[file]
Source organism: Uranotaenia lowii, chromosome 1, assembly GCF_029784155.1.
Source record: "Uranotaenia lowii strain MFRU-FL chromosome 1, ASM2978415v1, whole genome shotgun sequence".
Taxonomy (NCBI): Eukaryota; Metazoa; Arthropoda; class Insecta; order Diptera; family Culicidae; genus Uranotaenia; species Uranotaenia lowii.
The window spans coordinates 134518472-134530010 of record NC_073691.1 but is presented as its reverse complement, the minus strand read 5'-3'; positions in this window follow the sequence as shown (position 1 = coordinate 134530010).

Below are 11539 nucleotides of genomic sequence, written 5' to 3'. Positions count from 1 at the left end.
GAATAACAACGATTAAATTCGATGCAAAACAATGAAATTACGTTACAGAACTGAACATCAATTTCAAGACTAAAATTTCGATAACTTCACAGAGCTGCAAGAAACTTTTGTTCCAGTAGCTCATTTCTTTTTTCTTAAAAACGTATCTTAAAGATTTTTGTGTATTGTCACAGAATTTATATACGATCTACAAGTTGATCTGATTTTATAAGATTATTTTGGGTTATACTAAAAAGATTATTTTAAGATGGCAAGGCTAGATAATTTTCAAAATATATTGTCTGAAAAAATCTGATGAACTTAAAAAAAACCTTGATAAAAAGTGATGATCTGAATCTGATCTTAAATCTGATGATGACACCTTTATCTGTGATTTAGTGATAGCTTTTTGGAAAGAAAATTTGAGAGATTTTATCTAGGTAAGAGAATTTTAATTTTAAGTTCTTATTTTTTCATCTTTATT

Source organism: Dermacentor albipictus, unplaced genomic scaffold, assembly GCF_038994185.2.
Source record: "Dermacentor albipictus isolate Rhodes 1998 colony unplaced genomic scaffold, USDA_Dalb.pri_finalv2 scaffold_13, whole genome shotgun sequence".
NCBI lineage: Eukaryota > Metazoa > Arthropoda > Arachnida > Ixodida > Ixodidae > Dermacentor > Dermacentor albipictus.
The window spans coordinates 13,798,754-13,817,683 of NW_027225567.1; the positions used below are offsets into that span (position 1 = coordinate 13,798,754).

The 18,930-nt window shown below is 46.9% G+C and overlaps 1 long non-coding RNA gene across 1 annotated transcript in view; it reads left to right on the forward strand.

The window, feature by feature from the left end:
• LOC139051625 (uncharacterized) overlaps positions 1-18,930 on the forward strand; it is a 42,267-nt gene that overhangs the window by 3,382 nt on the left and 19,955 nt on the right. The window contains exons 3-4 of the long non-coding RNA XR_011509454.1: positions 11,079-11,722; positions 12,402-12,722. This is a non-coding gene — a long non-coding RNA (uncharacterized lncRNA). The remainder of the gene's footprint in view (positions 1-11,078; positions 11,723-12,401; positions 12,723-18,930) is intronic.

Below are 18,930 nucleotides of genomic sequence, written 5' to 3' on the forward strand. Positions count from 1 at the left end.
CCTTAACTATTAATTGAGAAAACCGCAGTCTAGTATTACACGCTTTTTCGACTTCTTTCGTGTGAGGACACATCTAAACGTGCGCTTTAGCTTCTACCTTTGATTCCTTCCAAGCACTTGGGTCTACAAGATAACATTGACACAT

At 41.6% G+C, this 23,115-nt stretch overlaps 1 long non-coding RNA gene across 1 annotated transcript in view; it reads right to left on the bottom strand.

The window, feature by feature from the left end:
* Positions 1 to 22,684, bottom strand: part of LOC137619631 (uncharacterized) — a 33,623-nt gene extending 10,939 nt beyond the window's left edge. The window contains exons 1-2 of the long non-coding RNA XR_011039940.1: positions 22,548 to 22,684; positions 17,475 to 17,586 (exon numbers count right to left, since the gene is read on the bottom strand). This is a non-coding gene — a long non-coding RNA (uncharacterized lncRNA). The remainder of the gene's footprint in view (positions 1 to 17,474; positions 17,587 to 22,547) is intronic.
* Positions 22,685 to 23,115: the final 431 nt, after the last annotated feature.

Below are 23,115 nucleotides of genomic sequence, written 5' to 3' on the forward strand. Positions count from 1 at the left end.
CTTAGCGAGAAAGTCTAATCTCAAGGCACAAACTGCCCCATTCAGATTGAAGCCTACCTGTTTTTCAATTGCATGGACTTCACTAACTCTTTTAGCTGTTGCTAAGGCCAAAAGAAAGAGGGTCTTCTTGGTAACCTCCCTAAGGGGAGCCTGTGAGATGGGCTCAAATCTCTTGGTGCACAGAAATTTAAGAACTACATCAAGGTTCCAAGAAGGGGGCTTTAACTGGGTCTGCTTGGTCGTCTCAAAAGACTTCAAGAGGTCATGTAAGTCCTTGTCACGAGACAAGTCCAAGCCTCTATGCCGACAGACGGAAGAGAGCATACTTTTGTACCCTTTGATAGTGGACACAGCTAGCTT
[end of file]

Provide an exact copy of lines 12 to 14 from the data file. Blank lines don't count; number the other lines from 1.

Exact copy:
The window, feature by feature from the left end:
• LOC139051625 (uncharacterized) overlaps positions 1-18,930 on the forward strand; it is a 42,267-nt gene that overhangs the window by 3,382 nt on the left and 19,955 nt on the right. The window contains exons 3-4 of the long non-coding RNA XR_011509454.1: positions 11,079-11,722; positions 12,402-12,722. This is a non-coding gene — a long non-coding RNA (uncharacterized lncRNA). The remainder of the gene's footprint in view (positions 1-11,078; positions 11,723-12,401; positions 12,723-18,930) is intronic.

Below are 18,930 nucleotides of genomic sequence, written 5' to 3' on the forward strand. Positions count from 1 at the left end.